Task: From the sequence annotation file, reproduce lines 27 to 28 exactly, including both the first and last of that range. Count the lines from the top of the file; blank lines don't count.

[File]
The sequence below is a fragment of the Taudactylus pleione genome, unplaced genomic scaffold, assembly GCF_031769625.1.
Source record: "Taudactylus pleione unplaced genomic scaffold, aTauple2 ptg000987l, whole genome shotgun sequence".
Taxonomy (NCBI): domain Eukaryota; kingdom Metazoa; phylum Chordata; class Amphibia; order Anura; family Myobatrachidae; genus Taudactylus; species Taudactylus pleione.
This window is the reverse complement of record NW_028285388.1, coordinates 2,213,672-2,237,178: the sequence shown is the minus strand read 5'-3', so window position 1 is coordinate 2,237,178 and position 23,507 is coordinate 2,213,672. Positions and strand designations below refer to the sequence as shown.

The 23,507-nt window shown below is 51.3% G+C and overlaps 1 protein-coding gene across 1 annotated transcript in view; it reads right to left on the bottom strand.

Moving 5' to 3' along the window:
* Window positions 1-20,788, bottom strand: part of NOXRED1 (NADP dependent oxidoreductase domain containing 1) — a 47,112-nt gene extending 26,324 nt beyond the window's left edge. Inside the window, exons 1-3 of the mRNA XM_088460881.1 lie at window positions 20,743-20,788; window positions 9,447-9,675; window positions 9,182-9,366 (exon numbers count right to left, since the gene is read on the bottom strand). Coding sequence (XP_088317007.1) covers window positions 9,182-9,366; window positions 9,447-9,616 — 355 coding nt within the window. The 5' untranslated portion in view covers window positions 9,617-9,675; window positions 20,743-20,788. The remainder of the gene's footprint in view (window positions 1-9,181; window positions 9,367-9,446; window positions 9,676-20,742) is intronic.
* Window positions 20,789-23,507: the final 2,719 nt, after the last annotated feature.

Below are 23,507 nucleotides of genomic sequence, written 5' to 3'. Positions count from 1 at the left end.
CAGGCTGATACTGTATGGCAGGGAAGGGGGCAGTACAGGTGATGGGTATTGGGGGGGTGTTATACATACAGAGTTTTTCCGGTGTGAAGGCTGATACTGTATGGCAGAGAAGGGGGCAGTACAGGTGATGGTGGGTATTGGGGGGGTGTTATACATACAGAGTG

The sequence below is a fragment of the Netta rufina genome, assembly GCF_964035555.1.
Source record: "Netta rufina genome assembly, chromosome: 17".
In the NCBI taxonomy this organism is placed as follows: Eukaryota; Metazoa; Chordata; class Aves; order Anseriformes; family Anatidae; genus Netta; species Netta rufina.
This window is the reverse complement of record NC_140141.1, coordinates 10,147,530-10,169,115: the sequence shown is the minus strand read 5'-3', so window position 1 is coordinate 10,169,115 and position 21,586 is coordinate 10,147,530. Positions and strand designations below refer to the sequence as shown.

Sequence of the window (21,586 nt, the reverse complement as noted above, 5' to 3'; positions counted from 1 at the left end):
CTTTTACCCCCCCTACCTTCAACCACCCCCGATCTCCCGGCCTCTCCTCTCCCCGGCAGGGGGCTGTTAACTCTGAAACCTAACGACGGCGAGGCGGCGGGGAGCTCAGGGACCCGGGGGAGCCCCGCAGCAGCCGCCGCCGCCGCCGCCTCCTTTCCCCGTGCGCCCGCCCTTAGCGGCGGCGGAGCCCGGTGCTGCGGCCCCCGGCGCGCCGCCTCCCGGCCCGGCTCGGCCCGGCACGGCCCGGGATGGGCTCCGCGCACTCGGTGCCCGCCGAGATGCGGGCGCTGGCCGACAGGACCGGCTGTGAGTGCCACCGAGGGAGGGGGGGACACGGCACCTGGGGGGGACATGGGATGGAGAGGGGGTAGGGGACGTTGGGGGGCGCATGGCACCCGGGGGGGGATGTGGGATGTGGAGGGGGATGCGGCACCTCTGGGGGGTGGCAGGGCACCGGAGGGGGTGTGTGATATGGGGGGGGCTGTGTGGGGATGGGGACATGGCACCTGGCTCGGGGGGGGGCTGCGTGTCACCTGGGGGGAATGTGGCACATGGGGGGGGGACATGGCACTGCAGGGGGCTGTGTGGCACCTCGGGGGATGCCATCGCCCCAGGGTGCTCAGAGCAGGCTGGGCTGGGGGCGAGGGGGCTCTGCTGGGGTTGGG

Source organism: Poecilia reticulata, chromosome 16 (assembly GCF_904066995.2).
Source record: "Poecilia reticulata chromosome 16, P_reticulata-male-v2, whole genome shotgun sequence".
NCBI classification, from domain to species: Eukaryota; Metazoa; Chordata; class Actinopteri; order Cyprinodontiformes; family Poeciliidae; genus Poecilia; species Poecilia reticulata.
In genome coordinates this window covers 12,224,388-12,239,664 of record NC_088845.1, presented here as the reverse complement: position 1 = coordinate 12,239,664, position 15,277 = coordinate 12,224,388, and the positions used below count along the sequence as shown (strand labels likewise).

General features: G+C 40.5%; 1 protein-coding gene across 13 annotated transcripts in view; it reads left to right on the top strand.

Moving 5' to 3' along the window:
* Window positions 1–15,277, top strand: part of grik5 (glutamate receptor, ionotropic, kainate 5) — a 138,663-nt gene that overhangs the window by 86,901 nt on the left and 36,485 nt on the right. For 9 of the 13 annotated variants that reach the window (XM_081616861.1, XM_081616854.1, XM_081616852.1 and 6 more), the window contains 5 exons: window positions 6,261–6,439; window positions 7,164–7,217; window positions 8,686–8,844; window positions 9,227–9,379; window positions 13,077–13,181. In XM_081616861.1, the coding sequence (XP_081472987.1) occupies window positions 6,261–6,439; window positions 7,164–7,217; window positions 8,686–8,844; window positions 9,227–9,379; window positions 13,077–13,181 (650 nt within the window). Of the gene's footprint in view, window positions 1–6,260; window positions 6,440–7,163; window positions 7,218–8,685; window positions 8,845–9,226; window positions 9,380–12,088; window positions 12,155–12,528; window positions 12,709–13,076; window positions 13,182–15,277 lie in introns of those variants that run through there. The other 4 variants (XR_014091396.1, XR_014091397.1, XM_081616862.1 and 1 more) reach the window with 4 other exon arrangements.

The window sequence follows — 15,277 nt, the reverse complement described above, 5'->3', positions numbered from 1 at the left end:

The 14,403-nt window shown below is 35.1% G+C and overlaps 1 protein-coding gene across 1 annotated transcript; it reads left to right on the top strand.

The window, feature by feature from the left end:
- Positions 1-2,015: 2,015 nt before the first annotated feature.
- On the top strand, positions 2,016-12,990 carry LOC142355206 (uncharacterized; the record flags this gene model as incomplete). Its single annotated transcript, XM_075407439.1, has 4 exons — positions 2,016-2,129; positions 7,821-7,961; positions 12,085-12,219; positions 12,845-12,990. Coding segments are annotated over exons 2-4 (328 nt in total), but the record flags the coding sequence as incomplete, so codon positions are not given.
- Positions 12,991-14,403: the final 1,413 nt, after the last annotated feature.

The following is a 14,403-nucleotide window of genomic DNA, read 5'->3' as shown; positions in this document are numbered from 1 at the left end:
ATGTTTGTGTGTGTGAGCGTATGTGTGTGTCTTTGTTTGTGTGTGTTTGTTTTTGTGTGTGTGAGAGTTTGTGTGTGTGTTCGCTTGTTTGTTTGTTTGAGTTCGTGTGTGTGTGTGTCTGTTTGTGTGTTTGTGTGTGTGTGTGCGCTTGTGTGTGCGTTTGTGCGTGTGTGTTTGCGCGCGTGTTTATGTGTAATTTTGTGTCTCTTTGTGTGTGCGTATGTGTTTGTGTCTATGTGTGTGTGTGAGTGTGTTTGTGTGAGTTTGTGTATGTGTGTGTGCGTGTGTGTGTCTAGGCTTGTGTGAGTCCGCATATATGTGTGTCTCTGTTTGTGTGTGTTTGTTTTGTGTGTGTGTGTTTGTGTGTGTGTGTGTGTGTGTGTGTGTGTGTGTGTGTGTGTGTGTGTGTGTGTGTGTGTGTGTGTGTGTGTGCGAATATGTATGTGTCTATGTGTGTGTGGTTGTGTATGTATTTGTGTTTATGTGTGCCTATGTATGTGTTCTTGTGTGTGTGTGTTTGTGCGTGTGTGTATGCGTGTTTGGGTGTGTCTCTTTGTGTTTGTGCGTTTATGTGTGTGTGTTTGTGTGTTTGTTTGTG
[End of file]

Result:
- Positions 1-2,015: 2,015 nt before the first annotated feature.
- On the top strand, positions 2,016-12,990 carry LOC142355206 (uncharacterized; the record flags this gene model as incomplete). Its single annotated transcript, XM_075407439.1, has 4 exons — positions 2,016-2,129; positions 7,821-7,961; positions 12,085-12,219; positions 12,845-12,990. Coding segments are annotated over exons 2-4 (328 nt in total), but the record flags the coding sequence as incomplete, so codon positions are not given.